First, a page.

7 Types of Cyber Criminals

Remember when cyber criminals were computer geeks trying to crash computers from their mothers’ basements?  Well they’ve evolved.

Malware has come a long way since the first virus 25 years ago, and so have the people who create it.  Getting inside the mind of a cyber criminal can be tough these days, especially when the criminals are such a diverse group.  So who are these bad guys? And what do they look like?

Here are seven common types of cyber criminals. Recognize any?

1) Script kiddies: A wannabe hacker. Someone who wants to be a hacker (or thinks they are) but lacks any serious technical expertise. They are usually only able to attack very weakly secured systems.

2) Scammers: Your email inbox is probably full of their work. Discount pharmaceuticals, time-shares, personal ads from available women in Russia…sound familiar?

3) Hacker groups:  Usually work anonymously and create tools for hacking. They often hack computers for no criminal reason and are sometimes even hired by companies wanting to test their security.

4) Phishers: Gotten an email recently claiming your bank account is about to expire? Don’t fall for these jerks. They want your personal information and, most likely, your identity, by directing you to a phony websites.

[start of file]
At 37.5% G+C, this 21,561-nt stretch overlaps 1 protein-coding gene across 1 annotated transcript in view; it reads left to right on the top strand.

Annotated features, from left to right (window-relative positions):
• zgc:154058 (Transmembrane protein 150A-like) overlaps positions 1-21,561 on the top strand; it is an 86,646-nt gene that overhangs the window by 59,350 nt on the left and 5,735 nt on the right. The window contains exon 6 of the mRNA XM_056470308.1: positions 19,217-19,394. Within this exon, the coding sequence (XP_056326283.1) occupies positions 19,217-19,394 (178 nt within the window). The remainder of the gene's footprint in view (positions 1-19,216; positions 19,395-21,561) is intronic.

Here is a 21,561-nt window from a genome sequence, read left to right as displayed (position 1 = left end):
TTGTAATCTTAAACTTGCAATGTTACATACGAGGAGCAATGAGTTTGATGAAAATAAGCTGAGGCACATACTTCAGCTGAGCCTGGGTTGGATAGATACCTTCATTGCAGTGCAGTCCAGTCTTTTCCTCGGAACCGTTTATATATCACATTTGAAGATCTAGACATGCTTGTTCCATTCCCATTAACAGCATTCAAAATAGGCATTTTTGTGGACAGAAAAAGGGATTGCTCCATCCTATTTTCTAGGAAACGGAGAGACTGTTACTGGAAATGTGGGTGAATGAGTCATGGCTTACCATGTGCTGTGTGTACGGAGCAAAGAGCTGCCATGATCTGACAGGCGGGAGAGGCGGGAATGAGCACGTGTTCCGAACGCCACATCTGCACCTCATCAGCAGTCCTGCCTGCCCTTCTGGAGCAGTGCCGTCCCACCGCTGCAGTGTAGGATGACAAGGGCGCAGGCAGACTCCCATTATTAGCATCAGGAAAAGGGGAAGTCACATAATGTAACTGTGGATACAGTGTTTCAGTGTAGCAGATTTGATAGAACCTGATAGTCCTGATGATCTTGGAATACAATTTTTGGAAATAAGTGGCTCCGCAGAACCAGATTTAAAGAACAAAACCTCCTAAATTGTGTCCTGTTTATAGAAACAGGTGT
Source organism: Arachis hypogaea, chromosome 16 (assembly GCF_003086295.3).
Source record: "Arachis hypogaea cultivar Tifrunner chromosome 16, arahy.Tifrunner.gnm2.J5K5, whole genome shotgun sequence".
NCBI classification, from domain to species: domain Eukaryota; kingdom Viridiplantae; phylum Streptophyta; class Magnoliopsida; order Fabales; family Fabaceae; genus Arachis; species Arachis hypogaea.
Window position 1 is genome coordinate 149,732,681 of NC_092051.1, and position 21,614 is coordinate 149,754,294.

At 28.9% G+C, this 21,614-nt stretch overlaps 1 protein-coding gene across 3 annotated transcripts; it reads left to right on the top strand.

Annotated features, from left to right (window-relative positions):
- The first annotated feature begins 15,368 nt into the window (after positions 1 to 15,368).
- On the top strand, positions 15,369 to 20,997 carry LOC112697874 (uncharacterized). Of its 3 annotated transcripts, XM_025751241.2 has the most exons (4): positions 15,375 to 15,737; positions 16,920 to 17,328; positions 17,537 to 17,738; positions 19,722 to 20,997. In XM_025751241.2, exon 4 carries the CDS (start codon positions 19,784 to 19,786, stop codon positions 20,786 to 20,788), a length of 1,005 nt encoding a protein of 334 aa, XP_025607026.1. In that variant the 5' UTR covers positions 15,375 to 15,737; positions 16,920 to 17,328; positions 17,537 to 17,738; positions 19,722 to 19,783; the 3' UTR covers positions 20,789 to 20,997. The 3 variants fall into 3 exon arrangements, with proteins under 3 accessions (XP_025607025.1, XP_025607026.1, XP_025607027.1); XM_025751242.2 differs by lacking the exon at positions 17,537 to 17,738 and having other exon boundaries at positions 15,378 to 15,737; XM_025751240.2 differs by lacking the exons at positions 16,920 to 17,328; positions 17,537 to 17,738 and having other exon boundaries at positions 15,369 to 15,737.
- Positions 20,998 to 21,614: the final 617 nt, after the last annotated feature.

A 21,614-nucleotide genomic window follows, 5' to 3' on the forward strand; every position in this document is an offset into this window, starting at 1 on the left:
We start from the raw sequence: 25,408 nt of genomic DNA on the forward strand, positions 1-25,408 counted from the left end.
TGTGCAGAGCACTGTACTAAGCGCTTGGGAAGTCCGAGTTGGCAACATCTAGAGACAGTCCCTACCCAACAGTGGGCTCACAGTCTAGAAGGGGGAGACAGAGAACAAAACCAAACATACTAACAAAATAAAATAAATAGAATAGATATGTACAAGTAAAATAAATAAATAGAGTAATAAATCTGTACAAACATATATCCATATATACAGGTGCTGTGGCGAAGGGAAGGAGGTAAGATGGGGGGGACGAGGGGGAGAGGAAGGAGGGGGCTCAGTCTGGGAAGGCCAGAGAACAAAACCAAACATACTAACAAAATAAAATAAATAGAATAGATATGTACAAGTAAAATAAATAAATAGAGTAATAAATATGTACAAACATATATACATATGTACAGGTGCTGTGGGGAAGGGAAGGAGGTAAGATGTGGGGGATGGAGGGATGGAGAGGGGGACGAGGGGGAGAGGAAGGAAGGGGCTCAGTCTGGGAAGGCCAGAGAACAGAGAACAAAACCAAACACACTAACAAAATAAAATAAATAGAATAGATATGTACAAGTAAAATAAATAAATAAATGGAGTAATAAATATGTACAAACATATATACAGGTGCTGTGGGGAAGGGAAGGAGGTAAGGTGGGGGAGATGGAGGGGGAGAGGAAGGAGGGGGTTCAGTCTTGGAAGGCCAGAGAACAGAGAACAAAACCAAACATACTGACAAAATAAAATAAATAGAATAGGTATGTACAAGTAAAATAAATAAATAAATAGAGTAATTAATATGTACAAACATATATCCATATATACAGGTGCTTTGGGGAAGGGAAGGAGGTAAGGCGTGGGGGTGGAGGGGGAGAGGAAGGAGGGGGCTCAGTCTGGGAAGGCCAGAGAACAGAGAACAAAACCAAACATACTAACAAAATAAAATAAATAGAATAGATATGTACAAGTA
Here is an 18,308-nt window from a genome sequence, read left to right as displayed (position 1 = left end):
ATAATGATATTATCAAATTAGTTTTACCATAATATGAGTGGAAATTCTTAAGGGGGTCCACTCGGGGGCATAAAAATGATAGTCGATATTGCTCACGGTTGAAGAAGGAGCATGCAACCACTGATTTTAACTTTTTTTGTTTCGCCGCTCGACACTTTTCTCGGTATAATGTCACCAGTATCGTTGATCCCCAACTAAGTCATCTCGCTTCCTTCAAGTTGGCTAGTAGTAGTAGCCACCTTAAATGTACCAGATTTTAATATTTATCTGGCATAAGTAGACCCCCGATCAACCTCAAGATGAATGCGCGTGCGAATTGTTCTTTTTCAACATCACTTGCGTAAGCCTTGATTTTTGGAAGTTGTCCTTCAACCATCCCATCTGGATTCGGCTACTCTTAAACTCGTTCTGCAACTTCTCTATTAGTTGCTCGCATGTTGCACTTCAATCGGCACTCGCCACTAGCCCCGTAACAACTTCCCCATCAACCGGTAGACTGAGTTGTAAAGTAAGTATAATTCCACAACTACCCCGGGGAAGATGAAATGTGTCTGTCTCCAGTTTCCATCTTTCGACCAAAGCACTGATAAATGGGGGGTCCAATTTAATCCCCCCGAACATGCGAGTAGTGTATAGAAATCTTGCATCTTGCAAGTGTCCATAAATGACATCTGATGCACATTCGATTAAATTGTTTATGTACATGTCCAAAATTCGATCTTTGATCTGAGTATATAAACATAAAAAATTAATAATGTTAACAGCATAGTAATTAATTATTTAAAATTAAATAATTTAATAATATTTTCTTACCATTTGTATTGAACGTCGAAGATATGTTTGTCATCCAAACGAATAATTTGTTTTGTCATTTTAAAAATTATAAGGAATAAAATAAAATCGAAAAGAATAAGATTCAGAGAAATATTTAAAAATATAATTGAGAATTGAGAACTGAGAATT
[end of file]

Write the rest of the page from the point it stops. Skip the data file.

5) Political/religious/commercial groups: Tend to not be interested in financial gain. These guys develop malware for political ends. If you think this group is harmless, think Stuxnet. The Stuxnet worm which attacked Iran’s Atomic Program of Its Nuclear Facilities was believed to be created by a foreign government.

6) Insiders: They may only be 20% of the threat, but they produce 80% of the damage. These attackers are considered to be the highest risk. To make matters worse, as the name suggests, they often reside within an organization.

7) Advanced Persistent Threat (APT) Agents: This group is responsible for highly targeted attacks carried out by extremely organized state-sponsored groups. Their technical skills are deep and they have access to vast computing resources.

So now you know who these bad guys are. As G.I. Joe would agree, “Now you know, and knowing is half the battle!”

 

Kelly Batke

Kelly is the self-confessed technology laggard who works in technology. The good news is she is slowly reaching late adopter status. Kelly enjoys learning and writing about the psychology behind technology—as in why do we buy what we buy, and how does that impact our environment?